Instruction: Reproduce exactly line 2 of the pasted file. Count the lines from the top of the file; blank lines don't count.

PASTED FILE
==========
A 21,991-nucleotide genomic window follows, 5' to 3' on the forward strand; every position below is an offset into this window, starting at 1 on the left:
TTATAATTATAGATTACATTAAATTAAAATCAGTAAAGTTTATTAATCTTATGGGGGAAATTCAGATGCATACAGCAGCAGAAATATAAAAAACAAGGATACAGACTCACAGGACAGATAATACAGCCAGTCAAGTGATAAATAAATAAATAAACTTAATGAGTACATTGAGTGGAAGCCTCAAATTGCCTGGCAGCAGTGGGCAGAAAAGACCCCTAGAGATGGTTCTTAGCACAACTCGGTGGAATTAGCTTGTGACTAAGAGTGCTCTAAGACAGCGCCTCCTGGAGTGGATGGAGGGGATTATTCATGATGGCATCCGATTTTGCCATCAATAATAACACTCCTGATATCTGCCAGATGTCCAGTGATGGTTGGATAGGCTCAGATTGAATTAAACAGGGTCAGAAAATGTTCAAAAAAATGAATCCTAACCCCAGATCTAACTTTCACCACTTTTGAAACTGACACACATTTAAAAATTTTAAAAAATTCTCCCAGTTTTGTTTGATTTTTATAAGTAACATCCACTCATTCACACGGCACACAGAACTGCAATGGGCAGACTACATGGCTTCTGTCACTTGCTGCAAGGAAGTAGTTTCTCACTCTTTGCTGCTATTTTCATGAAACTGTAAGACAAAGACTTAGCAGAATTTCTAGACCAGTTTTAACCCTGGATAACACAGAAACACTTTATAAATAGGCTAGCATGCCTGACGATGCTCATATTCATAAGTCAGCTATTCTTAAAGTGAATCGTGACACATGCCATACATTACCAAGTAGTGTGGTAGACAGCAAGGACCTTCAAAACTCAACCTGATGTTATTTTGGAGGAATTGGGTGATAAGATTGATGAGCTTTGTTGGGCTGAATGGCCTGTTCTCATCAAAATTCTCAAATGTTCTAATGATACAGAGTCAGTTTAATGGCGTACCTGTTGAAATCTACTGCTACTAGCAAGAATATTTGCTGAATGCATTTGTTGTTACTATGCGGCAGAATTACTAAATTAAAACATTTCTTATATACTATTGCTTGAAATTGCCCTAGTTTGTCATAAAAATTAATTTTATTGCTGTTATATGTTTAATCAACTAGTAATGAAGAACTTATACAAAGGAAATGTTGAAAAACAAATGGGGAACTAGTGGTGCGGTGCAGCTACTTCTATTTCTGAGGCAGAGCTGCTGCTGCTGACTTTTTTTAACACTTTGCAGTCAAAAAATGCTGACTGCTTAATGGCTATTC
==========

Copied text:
TTATAATTATAGATTACATTAAATTAAAATCAGTAAAGTTTATTAATCTTATGGGGGAAATTCAGATGCATACAGCAGCAGAAATATAAAAAACAAGGATACAGACTCACAGGACAGATAATACAGCCAGTCAAGTGATAAATAAATAAATAAACTTAATGAGTACATTGAGTGGAAGCCTCAAATTGCCTGGCAGCAGTGGGCAGAAAAGACCCCTAGAGATGGTTCTTAGCACAACTCGGTGGAATTAGCTTGTGACTAAGAGTGCTCTAAGACAGCGCCTCCTGGAGTGGATGGAGGGGATTATTCATGATGGCATCCGATTTTGCCATCAATAATAACACTCCTGATATCTGCCAGATGTCCAGTGATGGTTGGATAGGCTCAGATTGAATTAAACAGGGTCAGAAAATGTTCAAAAAAATGAATCCTAACCCCAGATCTAACTTTCACCACTTTTGAAACTGACACACATTTAAAAATTTTAAAAAATTCTCCCAGTTTTGTTTGATTTTTATAAGTAACATCCACTCATTCACACGGCACACAGAACTGCAATGGGCAGACTACATGGCTTCTGTCACTTGCTGCAAGGAAGTAGTTTCTCACTCTTTGCTGCTATTTTCATGAAACTGTAAGACAAAGACTTAGCAGAATTTCTAGACCAGTTTTAACCCTGGATAACACAGAAACACTTTATAAATAGGCTAGCATGCCTGACGATGCTCATATTCATAAGTCAGCTATTCTTAAAGTGAATCGTGACACATGCCATACATTACCAAGTAGTGTGGTAGACAGCAAGGACCTTCAAAACTCAACCTGATGTTATTTTGGAGGAATTGGGTGATAAGATTGATGAGCTTTGTTGGGCTGAATGGCCTGTTCTCATCAAAATTCTCAAATGTTCTAATGATACAGAGTCAGTTTAATGGCGTACCTGTTGAAATCTACTGCTACTAGCAAGAATATTTGCTGAATGCATTTGTTGTTACTATGCGGCAGAATTACTAAATTAAAACATTTCTTATATACTATTGCTTGAAATTGCCCTAGTTTGTCATAAAAATTAATTTTATTGCTGTTATATGTTTAATCAACTAGTAATGAAGAACTTATACAAAGGAAATGTTGAAAAACAAATGGGGAACTAGTGGTGCGGTGCAGCTACTTCTATTTCTGAGGCAGAGCTGCTGCTGCTGACTTTTTTTAACACTTTGCAGTCAAAAAATGCTGACTGCTTAATGGCTATTC